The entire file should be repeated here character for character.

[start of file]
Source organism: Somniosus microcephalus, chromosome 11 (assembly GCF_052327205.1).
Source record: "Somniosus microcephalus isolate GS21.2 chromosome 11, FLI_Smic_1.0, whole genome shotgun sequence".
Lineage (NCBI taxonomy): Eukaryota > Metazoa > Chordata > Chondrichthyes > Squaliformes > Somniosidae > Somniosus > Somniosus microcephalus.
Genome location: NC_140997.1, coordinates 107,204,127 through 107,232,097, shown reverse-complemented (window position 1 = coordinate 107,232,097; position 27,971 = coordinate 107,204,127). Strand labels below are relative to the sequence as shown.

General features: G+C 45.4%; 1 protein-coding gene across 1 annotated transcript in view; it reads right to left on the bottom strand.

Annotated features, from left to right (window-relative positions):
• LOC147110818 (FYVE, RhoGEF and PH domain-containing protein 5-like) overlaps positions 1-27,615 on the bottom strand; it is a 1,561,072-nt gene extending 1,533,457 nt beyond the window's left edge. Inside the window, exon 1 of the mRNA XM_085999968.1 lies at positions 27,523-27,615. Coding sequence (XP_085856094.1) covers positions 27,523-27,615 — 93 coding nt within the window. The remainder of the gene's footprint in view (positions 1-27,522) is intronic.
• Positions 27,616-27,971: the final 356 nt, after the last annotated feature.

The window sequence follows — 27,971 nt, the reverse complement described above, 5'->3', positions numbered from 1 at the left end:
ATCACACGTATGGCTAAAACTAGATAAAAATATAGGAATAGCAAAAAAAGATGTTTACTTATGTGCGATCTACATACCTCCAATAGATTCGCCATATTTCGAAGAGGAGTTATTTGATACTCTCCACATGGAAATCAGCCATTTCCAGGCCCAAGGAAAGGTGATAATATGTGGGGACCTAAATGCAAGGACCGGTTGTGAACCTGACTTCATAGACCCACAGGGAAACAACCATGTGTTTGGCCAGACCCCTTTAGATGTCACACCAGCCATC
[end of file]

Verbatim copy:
Source organism: Somniosus microcephalus, chromosome 11 (assembly GCF_052327205.1).
Source record: "Somniosus microcephalus isolate GS21.2 chromosome 11, FLI_Smic_1.0, whole genome shotgun sequence".
Lineage (NCBI taxonomy): Eukaryota > Metazoa > Chordata > Chondrichthyes > Squaliformes > Somniosidae > Somniosus > Somniosus microcephalus.
Genome location: NC_140997.1, coordinates 107,204,127 through 107,232,097, shown reverse-complemented (window position 1 = coordinate 107,232,097; position 27,971 = coordinate 107,204,127). Strand labels below are relative to the sequence as shown.

General features: G+C 45.4%; 1 protein-coding gene across 1 annotated transcript in view; it reads right to left on the bottom strand.

Annotated features, from left to right (window-relative positions):
• LOC147110818 (FYVE, RhoGEF and PH domain-containing protein 5-like) overlaps positions 1-27,615 on the bottom strand; it is a 1,561,072-nt gene extending 1,533,457 nt beyond the window's left edge. Inside the window, exon 1 of the mRNA XM_085999968.1 lies at positions 27,523-27,615. Coding sequence (XP_085856094.1) covers positions 27,523-27,615 — 93 coding nt within the window. The remainder of the gene's footprint in view (positions 1-27,522) is intronic.
• Positions 27,616-27,971: the final 356 nt, after the last annotated feature.

The window sequence follows — 27,971 nt, the reverse complement described above, 5'->3', positions numbered from 1 at the left end:
ATCACACGTATGGCTAAAACTAGATAAAAATATAGGAATAGCAAAAAAAGATGTTTACTTATGTGCGATCTACATACCTCCAATAGATTCGCCATATTTCGAAGAGGAGTTATTTGATACTCTCCACATGGAAATCAGCCATTTCCAGGCCCAAGGAAAGGTGATAATATGTGGGGACCTAAATGCAAGGACCGGTTGTGAACCTGACTTCATAGACCCACAGGGAAACAACCATGTGTTTGGCCAGACCCCTTTAGATGTCACACCAGCCATC